Submitted by Jake Rowley (Technical Sales Engineer)
- During construction of the first British MOD Astute Class submarine, it was found that welding on small bore pipework was causing huge delays to the schedule.
- For the duration of the weld, fire watch and post-weld non-destructive testing, all other 350 staff working within the vessel had to cease work and evacuate causing drastic delays to the schedule.
- Reduce delays for the additional six Astute Class submarines and ensure delivery on schedule.
In order to reduce delays, the British MOD looked for alternatives to welded pipework. Lokring provides a safer, faster and cheaper alternative to welding, without compromising integrity.
Given the criticality of the systems (missile launch hydraulics, fire water, steering hydraulics. etc), Lokring had to undergo highly stringent testing to prove it was up to the job, including:
- 1,000G shock test (to simulate a depth charge or missile strike)
- Vibration test with 10 million cycles and 500,000 pressure pulsations
It was found that only Lokring or properly done butt welds were suitable to be used. As a new build project there were no restrictions to welding, however, the speed of install offered by Lokring and the ability to stack trades saw over 7,000 Lokring fittings used on each of the Astute Class submarines and over 12,500 on both the aircraft carriers (HMS Queen Elizabeth and HMS Prince of Wales). It was suggested that the introduction of Lokring reduced hours spent constructing small bore pipework by over 90 per cent.
How does this relate to the oil and gas industry?
An operator in the southern North Sea recently replaced a diesel ring main on one of its offshore platforms. Initial plans, using pre-fabricated spools to be tied-in using flanges, came in over budget. An alternative method was therefore required and, by adopting the techniques used by the MOD, it was proposed that Lokring was used to construct the entire system offshore (site-run).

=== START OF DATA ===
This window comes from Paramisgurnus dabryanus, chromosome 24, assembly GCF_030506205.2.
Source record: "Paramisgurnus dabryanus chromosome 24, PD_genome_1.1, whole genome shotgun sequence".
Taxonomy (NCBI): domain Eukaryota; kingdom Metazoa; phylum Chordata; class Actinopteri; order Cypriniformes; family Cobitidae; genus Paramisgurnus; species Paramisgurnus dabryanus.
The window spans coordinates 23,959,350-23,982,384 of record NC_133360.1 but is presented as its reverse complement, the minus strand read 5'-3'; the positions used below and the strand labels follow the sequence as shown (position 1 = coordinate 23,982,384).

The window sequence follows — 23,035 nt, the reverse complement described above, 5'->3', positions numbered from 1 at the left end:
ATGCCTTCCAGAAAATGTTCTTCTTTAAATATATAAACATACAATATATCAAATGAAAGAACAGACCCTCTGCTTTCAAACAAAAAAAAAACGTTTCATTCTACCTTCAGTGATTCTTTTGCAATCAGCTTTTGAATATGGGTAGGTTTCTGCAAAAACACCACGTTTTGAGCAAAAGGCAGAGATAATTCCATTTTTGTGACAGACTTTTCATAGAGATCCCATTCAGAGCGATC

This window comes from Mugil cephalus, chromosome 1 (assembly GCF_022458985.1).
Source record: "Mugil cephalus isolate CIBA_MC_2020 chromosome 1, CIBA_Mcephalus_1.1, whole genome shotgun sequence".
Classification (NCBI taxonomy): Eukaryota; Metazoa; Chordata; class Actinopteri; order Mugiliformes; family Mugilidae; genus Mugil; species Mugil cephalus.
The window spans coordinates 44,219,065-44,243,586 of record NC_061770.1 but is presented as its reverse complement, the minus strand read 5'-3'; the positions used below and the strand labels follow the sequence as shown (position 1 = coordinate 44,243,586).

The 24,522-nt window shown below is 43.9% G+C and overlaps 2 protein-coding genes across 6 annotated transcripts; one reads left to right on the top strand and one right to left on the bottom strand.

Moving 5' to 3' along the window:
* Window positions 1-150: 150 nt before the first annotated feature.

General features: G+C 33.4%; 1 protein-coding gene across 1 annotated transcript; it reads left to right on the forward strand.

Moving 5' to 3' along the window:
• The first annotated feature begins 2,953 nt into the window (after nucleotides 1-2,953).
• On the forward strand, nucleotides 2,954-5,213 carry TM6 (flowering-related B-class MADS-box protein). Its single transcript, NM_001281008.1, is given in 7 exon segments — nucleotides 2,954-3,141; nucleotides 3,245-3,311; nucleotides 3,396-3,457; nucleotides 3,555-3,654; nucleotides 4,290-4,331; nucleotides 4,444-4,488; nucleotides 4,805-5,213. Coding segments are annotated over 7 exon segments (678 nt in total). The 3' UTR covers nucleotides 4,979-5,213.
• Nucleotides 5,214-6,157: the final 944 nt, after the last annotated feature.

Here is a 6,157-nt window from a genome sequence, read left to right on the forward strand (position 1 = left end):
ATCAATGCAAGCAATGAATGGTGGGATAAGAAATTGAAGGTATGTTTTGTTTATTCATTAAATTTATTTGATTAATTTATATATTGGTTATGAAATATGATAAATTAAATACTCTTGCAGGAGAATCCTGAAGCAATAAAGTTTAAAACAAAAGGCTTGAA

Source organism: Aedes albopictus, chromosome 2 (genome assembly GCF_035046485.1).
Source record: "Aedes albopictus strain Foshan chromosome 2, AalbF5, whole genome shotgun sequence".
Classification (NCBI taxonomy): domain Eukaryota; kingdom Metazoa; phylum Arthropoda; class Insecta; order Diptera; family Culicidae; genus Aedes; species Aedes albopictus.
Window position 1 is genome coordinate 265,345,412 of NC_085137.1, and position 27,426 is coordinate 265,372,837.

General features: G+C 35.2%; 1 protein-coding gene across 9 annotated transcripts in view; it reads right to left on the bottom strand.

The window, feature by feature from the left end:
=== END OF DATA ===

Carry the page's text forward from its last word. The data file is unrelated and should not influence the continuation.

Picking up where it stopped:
By changing the mind-set from “we always do it this way” to looking at alternative methods already used in other industries, the operator was able to make significant savings in both cost and time. The operator took a product it was already using, Lokring, and combined it with a technique used by the British MOD. By doing so, they reduced offshore construction time by over 1,000 hours, freeing up bed space and allowing workers to move onto the next job. The cost of site-running Lokring came in 28.5 per cent cheaper than the pre-fabrication method.
Site-running with Lokring is becoming more and more common in the oil and gas industry, helping operators to complete projects efficiently and within budget.
Total hours saved: 1,288
Total savings achieved: 28.5%